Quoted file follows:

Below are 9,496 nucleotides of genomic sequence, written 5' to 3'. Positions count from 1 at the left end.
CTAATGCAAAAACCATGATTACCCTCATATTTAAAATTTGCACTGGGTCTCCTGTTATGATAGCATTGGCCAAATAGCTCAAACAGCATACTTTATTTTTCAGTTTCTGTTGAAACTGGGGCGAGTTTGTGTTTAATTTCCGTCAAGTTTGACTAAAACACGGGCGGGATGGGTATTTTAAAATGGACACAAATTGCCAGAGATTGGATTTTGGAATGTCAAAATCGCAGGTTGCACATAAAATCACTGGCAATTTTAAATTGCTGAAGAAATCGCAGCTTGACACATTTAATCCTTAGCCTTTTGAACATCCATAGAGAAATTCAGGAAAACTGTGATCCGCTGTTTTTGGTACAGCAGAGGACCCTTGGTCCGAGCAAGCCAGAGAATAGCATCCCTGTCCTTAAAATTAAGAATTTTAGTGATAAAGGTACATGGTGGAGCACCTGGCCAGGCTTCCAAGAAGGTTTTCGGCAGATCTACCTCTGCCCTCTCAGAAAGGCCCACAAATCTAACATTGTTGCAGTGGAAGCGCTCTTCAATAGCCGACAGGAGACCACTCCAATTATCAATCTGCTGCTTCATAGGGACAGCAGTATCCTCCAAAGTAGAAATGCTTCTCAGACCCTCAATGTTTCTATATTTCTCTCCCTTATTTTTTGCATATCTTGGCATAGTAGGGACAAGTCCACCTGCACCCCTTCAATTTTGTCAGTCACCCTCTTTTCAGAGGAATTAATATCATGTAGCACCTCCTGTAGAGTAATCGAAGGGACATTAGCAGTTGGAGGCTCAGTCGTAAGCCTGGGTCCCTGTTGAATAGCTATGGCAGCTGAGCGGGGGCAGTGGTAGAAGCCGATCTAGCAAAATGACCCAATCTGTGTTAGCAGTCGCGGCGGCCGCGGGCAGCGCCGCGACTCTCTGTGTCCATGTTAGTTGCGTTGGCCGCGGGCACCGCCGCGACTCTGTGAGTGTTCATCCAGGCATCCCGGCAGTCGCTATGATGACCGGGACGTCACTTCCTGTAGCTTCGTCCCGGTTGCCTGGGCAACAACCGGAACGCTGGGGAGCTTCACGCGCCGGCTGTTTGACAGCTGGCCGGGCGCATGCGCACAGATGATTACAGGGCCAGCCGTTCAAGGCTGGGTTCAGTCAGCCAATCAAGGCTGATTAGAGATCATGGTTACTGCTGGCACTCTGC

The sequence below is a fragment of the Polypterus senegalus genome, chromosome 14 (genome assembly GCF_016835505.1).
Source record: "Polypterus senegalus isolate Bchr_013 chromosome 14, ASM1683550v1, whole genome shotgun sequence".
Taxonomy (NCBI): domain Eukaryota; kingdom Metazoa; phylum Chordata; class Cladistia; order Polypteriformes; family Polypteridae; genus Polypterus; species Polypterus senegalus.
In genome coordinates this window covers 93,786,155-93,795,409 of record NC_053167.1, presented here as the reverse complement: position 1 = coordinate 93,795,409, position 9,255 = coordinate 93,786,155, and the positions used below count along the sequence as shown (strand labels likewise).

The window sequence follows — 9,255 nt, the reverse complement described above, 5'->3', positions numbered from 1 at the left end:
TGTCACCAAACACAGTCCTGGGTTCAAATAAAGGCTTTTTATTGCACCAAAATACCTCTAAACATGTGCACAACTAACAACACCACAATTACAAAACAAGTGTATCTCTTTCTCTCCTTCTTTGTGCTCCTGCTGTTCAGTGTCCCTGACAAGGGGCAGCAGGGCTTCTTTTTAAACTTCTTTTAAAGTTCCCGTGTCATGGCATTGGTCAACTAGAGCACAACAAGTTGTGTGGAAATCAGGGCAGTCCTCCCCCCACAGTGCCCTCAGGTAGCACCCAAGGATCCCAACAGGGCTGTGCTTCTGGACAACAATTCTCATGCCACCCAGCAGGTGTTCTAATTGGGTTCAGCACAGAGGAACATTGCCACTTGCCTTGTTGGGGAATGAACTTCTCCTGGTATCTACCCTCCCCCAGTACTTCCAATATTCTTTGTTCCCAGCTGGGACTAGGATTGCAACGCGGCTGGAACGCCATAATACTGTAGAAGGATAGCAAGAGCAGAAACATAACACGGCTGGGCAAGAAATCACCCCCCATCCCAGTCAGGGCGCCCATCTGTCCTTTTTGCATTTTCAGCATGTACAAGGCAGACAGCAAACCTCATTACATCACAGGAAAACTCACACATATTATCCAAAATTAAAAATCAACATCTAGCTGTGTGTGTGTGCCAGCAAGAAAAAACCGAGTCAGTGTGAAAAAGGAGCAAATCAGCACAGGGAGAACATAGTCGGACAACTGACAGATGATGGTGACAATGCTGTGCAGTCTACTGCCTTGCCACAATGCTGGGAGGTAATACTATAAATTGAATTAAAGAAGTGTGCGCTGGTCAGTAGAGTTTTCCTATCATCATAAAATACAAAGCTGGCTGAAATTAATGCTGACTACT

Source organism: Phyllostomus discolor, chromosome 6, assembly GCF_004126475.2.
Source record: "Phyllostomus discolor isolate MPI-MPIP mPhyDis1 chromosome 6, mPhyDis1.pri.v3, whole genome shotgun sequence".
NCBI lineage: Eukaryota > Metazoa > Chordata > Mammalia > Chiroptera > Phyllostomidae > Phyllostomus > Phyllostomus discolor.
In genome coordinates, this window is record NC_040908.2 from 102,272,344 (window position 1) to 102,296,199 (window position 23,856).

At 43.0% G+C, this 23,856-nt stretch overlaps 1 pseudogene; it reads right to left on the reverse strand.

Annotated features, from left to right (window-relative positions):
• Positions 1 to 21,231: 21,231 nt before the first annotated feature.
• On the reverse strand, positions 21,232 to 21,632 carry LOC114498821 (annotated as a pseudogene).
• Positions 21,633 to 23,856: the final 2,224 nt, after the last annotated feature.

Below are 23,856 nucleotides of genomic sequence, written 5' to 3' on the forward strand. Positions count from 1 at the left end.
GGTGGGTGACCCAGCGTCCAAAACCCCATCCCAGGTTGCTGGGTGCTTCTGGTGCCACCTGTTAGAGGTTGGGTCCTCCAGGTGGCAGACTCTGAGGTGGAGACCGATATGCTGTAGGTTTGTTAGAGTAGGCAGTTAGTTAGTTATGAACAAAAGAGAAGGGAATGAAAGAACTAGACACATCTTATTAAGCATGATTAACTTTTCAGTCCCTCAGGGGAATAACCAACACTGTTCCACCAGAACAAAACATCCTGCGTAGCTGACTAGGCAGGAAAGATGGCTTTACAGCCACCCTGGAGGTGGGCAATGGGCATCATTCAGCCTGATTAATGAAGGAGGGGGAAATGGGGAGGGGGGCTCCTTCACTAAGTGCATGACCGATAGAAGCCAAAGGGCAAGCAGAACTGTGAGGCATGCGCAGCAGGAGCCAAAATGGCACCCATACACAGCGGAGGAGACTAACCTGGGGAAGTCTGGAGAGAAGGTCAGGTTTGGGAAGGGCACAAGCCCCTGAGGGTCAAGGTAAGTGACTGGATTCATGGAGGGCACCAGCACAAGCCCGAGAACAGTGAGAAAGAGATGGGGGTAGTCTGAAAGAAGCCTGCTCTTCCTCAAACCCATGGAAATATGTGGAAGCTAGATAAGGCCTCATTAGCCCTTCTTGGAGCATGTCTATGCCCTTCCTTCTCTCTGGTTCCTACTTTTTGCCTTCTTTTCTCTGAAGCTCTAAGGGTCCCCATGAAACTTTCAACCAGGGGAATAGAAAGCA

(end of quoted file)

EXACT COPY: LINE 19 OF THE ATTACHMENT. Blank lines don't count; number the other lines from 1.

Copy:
GGTGGGTGACCCAGCGTCCAAAACCCCATCCCAGGTTGCTGGGTGCTTCTGGTGCCACCTGTTAGAGGTTGGGTCCTCCAGGTGGCAGACTCTGAGGTGGAGACCGATATGCTGTAGGTTTGTTAGAGTAGGCAGTTAGTTAGTTATGAACAAAAGAGAAGGGAATGAAAGAACTAGACACATCTTATTAAGCATGATTAACTTTTCAGTCCCTCAGGGGAATAACCAACACTGTTCCACCAGAACAAAACATCCTGCGTAGCTGACTAGGCAGGAAAGATGGCTTTACAGCCACCCTGGAGGTGGGCAATGGGCATCATTCAGCCTGATTAATGAAGGAGGGGGAAATGGGGAGGGGGGCTCCTTCACTAAGTGCATGACCGATAGAAGCCAAAGGGCAAGCAGAACTGTGAGGCATGCGCAGCAGGAGCCAAAATGGCACCCATACACAGCGGAGGAGACTAACCTGGGGAAGTCTGGAGAGAAGGTCAGGTTTGGGAAGGGCACAAGCCCCTGAGGGTCAAGGTAAGTGACTGGATTCATGGAGGGCACCAGCACAAGCCCGAGAACAGTGAGAAAGAGATGGGGGTAGTCTGAAAGAAGCCTGCTCTTCCTCAAACCCATGGAAATATGTGGAAGCTAGATAAGGCCTCATTAGCCCTTCTTGGAGCATGTCTATGCCCTTCCTTCTCTCTGGTTCCTACTTTTTGCCTTCTTTTCTCTGAAGCTCTAAGGGTCCCCATGAAACTTTCAACCAGGGGAATAGAAAGCA